Name change keeps Chestnut living
Published 8:32 pm Wednesday, September 2, 2009
There is an African Proverb which says, “Our ancestors continue to live as long as we call their names.” That’s how I commenced my remarks at the J. L. Chestnut, Jr. Street Naming and Ribbon Cutting Ceremony. I will share a combination of what I said and/or would have said had time permitted.
It is fitting that Jeff Davis Avenue will be named J. L. Chestnut Jr. Boulevard. Every time we say, “Go to J. L. Chestnut Jr. Boulevard and turn right” or, ”Go to J. L. Chestnut, Jr. Boulevard and turn left,” his name will be called and he will live in our hearts and our minds. Every time we cross J. L. Chestnut Jr. Boulevard and recognize the name even if it is not called out, he will live in our hearts and minds. Every time we go to a home or business on the boulevard, we will remember J. L. Chestnut Jr. and he will live in our hearts and minds.
To be sure, we will not just remember his name but the person. We will remember the great trial lawyer whom other lawyers came to see and learn from when he was trying a case; who was the moving force in securing over $1 billion for Black farmers; who waived the right to receive even one penny of the billion dollars as attorney fees so the U. S. Congress would pass a law to extend the statute of limitations (the time in which to file a lawsuit) back from 1996, (just two years), to 1981, (15 years); who caused his own law firm to go broke in this massive effort to help others without adequate compensation for himself; who was recognized as one of the 10 greatest Black Legal Legends.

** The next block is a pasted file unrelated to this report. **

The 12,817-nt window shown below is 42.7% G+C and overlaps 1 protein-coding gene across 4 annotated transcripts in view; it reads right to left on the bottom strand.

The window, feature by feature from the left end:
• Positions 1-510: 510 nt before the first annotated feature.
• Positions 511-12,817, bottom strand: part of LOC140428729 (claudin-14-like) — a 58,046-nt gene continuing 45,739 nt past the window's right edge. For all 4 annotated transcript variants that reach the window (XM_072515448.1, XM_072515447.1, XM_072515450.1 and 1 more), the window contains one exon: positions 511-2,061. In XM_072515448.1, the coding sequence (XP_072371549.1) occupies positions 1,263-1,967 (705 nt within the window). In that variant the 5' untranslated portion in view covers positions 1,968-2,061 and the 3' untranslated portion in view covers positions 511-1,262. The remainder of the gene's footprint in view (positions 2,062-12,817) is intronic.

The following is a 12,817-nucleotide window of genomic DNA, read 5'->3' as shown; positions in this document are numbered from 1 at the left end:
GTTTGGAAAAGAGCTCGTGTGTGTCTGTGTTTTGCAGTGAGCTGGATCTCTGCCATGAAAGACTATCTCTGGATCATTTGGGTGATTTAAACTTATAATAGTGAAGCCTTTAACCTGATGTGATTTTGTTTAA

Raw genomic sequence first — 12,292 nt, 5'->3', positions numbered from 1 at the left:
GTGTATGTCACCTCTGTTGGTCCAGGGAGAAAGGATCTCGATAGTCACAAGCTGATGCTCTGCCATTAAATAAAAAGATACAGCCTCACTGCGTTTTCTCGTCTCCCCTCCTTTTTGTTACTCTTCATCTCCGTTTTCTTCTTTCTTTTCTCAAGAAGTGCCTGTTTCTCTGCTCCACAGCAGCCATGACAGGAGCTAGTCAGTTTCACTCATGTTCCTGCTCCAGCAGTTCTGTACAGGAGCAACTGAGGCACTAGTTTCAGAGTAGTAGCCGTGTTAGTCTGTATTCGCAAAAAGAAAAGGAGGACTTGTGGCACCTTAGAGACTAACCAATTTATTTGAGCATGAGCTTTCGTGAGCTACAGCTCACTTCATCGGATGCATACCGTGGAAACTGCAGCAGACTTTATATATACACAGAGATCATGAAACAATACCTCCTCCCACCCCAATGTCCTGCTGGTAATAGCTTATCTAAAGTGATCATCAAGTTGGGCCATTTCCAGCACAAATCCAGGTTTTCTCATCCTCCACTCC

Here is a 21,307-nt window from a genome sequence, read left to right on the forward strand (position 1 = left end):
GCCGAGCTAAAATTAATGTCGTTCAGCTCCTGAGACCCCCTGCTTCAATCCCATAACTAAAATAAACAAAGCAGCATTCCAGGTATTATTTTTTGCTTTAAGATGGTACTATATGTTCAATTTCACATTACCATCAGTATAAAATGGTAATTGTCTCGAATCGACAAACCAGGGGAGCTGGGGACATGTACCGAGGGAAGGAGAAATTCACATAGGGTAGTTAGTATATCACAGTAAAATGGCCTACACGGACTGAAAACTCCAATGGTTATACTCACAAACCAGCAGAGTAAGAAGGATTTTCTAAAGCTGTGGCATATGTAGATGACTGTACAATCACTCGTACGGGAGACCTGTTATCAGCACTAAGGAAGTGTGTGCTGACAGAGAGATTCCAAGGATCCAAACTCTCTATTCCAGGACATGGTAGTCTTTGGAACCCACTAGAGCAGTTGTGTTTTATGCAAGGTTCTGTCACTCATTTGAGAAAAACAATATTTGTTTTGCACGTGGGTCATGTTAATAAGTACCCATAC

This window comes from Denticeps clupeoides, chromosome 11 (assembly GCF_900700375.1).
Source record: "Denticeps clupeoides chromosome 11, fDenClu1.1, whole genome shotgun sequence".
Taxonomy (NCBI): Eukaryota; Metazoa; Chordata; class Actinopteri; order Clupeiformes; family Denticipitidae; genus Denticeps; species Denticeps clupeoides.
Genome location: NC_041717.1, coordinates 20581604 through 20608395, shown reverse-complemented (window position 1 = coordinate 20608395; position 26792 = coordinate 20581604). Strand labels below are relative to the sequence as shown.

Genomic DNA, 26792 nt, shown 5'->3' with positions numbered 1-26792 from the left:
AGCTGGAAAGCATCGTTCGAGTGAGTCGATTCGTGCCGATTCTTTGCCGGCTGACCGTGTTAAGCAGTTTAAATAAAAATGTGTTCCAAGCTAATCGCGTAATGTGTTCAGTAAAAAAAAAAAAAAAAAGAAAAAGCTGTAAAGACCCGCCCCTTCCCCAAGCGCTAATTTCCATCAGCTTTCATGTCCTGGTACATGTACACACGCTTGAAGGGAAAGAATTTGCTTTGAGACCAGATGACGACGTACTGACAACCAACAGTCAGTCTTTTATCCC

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When we call the name J. L. Chestnut Jr. Boulevard, we will remember the great freedom fighter who helped represent Dr. Martin Luther King, Jr. in his Selma struggles; who filed a lawsuit that enabled black people to sit on the Selma City Council, the body which adopted this very name change; who fought and prevailed on so many freedom fronts.
When we call the name J. L. Chestnut Jr. Boulevard, we will remember the man who lifted people; who made people feel good about themselves and each other; who could come into a room full of solemn folks and have them laughing and rising above their problems in no time at all.
When the name J. L. Chestnut, Jr. Boulevard is called, we will remember the great humanitarian who tried to help others even as he sacrificed himself; who would take his last and give to those in need; who would take cases for those who had no money to pay; who helped all who asked.
After today, this will not be an avenue or a street, but the Boulevard. And when we call the name J. L. Chestnut, Jr. Boulevard, he will continue to live in our hearts and minds as the great lawyer, the great freedom fighter, the great communicator, the great leader, the great humanitarian.
State Sen. Hank Sanders represents Dallas County in the Alabama Legislature.